- Rubbing excessively at the eye
- Occasional lethargy
- Pawing at the infected eye
- Change in normal behavior
How Do We Diagnose Corneal Ulcers?
- Fluorescein Dye: Fluorescein dye strips are used to detect and demonstrate that there is a tear or abrasion on the surface of the cornea.
- Shirmer Tear Test:A second test used to evaluate the eye is the Shirmer tear test(STT). This test measures the amount of tears present in the eye. One cause of corneal ulcers is a lack of adequate tear flow.
- Intra-occular Pressure: If I suspect that the pressure in the eye is too high (glaucoma) and that this increased pressure and distortion of the shape of the eye is the underlying cause of the ulceration I perform another test. For this test I use a Tono-Vet, Tonometer , an instrument that measures pressure within the eye. Ulcers due to increased intraoccular pressure require a different course of treatment.
Corneal Ulcers Due To Accidents:
Scraping and puncture wounds of the eye are the most common cause of corneal ulcers in dogs. Cats are less likely to poke their eyes with blunt or sharp objects or to damage the cornea with their claws while scratching. These ulcers are often linear or oblong in shape. If they are not deep they tend to heal quite rapidly.
Corneal Ulcers Due To Eye Conformation:
Dogs and cats with bulging eyes are more susceptible to corneal ulcers. This is because bulging eyes are more likely to be scraped and scratched. Misplaced eyelashes (dystrichiasis) and eyelids that curl inwardly (entropion) or outwardly (ectropion) can also cause corneal ulcers. Shar pei and Chow Chows commonly suffer from entropion. Hound breeds are prone to ectropion.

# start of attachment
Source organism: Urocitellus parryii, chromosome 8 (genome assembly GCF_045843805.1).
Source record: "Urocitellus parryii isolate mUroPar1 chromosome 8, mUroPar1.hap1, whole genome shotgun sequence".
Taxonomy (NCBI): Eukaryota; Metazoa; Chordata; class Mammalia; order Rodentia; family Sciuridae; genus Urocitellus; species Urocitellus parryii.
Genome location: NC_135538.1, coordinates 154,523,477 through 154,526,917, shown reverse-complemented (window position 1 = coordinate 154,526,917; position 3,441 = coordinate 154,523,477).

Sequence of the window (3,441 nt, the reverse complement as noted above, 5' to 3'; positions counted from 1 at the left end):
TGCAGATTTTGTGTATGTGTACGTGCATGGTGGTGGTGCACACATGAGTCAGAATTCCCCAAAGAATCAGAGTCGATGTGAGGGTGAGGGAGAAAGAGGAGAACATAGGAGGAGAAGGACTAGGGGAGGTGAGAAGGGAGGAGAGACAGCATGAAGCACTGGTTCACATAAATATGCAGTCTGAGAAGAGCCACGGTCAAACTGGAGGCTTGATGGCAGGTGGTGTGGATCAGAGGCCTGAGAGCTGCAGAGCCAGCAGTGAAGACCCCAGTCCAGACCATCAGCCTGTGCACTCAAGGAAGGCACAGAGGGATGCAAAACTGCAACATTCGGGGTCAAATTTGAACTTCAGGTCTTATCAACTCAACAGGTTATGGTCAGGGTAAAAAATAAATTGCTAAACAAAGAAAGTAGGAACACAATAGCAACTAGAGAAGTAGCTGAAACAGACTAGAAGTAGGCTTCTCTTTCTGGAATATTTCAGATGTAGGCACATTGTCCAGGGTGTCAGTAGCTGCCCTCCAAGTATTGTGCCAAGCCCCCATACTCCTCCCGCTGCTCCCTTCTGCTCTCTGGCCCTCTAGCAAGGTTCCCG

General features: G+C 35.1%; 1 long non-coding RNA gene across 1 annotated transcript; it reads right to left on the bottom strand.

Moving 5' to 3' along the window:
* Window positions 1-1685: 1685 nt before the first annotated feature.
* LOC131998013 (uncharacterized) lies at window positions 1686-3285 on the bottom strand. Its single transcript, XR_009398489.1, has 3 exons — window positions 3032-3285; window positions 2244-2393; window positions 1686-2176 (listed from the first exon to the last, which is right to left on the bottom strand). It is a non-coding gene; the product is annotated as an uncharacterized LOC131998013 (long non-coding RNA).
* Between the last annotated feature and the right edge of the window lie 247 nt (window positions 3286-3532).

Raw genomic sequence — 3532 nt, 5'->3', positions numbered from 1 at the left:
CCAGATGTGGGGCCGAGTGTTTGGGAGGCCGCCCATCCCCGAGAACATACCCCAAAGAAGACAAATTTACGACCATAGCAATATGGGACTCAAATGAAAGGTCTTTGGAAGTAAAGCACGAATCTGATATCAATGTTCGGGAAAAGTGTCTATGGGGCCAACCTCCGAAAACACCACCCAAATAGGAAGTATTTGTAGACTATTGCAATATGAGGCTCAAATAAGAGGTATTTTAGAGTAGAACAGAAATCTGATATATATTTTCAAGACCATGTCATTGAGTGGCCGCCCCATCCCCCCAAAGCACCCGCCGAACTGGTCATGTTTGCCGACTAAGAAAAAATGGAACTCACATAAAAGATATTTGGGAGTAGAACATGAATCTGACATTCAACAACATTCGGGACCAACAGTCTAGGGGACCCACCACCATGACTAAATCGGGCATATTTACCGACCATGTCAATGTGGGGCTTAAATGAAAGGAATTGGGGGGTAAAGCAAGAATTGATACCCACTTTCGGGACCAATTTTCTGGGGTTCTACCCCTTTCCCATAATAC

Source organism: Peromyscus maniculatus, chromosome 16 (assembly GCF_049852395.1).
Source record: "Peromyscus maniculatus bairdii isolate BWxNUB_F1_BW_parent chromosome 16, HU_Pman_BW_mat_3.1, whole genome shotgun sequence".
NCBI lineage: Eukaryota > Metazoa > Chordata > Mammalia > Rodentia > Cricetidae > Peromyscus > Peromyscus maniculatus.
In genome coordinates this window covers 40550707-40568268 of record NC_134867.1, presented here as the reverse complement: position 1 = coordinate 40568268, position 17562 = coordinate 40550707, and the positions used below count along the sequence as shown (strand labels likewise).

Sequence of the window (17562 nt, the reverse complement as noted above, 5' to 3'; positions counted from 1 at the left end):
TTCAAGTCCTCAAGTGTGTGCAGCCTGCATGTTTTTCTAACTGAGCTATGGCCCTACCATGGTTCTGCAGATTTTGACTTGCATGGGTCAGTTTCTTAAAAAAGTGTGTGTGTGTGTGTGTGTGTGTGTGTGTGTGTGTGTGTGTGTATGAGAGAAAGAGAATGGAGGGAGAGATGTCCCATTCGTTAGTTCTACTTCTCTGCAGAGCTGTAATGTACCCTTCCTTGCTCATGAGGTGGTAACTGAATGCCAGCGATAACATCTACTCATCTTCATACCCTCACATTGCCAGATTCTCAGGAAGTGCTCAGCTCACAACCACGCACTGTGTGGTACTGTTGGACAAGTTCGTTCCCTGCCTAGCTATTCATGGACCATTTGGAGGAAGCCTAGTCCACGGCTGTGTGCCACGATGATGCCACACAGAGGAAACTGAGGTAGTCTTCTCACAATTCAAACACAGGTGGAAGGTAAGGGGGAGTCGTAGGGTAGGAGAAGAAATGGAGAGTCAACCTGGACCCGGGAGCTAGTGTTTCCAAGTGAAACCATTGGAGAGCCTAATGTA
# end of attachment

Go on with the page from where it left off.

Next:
Corneal Ulcers Due To Dry Eyes:
The film of tears over protruding eyes often does not reach the center. Dryness of the eye is sufficient to cause ulceration. Other pets are born with deficient tear production. Tear flow over the eye can be increased using cyclosporin ophthalmic drops or corrective surgery. The use of antibiotics of the sulfa class has also been associated with dry eye syndrome. The medical term for dry eye is keratoconjunctivitis sicca (KCS).
Treatment of Corneal Ulcers
- The treatment of corneal ulcer to ensure pet health can only be determined by the vet upon proper diagnosis. The treatment usually consists of an eye drop for alleviation of pain, and an antibiotic eye cream/ointment that must be applied 4-6 times each day.
- An e-collar or a lamp shade shaped collar is a good pet health care precaution and prevents the pet from pawing his infected eye.
Corneal ulcers in cats
Corneal ulcers in cats can be caused by trauma, detergent burns, infections, and other eye diseases. One common cause not seen in dogs is infection with feline herpesvirus 1 (FHV-1). The rhinotracheitis or herpes-1 virus can form a carrier state in the eyes of cats causing periodic corneal ulcers. These ulcers come and go with stress. FHV-1 causes ulceration by direct infection of the epithelial cells. Lesions appear as round or dendritic (branching) ulcers. FHV-1 also suppresses healing of the cornea. Symptoms include conjunctivitis, squinting, eye discharge, and blood vessels on the cornea. It can cause severe scarring. Treatment is with topical antiviral drugs and antibiotics, and oral L-lysine, which competes with arginine and inhibits viral replication.